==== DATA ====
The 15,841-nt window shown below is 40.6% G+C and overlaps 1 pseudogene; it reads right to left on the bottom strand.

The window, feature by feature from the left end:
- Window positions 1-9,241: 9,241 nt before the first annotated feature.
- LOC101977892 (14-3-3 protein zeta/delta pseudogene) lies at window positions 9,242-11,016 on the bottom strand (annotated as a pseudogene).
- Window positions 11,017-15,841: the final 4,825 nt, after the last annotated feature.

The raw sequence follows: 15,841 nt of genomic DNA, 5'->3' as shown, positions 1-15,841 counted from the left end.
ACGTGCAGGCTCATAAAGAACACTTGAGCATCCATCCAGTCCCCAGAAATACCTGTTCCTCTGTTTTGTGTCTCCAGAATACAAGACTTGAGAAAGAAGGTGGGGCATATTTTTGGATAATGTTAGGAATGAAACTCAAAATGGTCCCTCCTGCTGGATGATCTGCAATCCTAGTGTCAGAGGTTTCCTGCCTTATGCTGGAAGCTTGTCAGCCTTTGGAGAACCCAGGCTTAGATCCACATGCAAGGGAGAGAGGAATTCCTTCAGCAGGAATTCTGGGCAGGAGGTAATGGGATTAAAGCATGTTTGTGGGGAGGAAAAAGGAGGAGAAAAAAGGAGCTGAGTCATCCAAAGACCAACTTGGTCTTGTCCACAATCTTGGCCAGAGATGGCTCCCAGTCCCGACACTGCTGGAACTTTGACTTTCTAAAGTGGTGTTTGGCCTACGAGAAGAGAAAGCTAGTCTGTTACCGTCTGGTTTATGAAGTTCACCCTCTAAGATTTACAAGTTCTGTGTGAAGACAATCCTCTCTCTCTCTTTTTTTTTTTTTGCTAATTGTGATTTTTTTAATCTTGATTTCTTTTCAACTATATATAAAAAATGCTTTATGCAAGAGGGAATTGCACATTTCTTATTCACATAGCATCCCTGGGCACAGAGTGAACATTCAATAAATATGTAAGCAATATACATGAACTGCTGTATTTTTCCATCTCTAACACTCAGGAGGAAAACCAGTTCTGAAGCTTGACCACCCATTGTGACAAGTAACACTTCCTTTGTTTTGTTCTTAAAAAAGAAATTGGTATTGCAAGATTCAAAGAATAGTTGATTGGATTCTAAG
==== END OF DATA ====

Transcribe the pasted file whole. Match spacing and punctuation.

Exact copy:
The 15,841-nt window shown below is 40.6% G+C and overlaps 1 pseudogene; it reads right to left on the bottom strand.

The window, feature by feature from the left end:
- Window positions 1-9,241: 9,241 nt before the first annotated feature.
- LOC101977892 (14-3-3 protein zeta/delta pseudogene) lies at window positions 9,242-11,016 on the bottom strand (annotated as a pseudogene).
- Window positions 11,017-15,841: the final 4,825 nt, after the last annotated feature.

The raw sequence follows: 15,841 nt of genomic DNA, 5'->3' as shown, positions 1-15,841 counted from the left end.
ACGTGCAGGCTCATAAAGAACACTTGAGCATCCATCCAGTCCCCAGAAATACCTGTTCCTCTGTTTTGTGTCTCCAGAATACAAGACTTGAGAAAGAAGGTGGGGCATATTTTTGGATAATGTTAGGAATGAAACTCAAAATGGTCCCTCCTGCTGGATGATCTGCAATCCTAGTGTCAGAGGTTTCCTGCCTTATGCTGGAAGCTTGTCAGCCTTTGGAGAACCCAGGCTTAGATCCACATGCAAGGGAGAGAGGAATTCCTTCAGCAGGAATTCTGGGCAGGAGGTAATGGGATTAAAGCATGTTTGTGGGGAGGAAAAAGGAGGAGAAAAAAGGAGCTGAGTCATCCAAAGACCAACTTGGTCTTGTCCACAATCTTGGCCAGAGATGGCTCCCAGTCCCGACACTGCTGGAACTTTGACTTTCTAAAGTGGTGTTTGGCCTACGAGAAGAGAAAGCTAGTCTGTTACCGTCTGGTTTATGAAGTTCACCCTCTAAGATTTACAAGTTCTGTGTGAAGACAATCCTCTCTCTCTCTTTTTTTTTTTTTGCTAATTGTGATTTTTTTAATCTTGATTTCTTTTCAACTATATATAAAAAATGCTTTATGCAAGAGGGAATTGCACATTTCTTATTCACATAGCATCCCTGGGCACAGAGTGAACATTCAATAAATATGTAAGCAATATACATGAACTGCTGTATTTTTCCATCTCTAACACTCAGGAGGAAAACCAGTTCTGAAGCTTGACCACCCATTGTGACAAGTAACACTTCCTTTGTTTTGTTCTTAAAAAAGAAATTGGTATTGCAAGATTCAAAGAATAGTTGATTGGATTCTAAG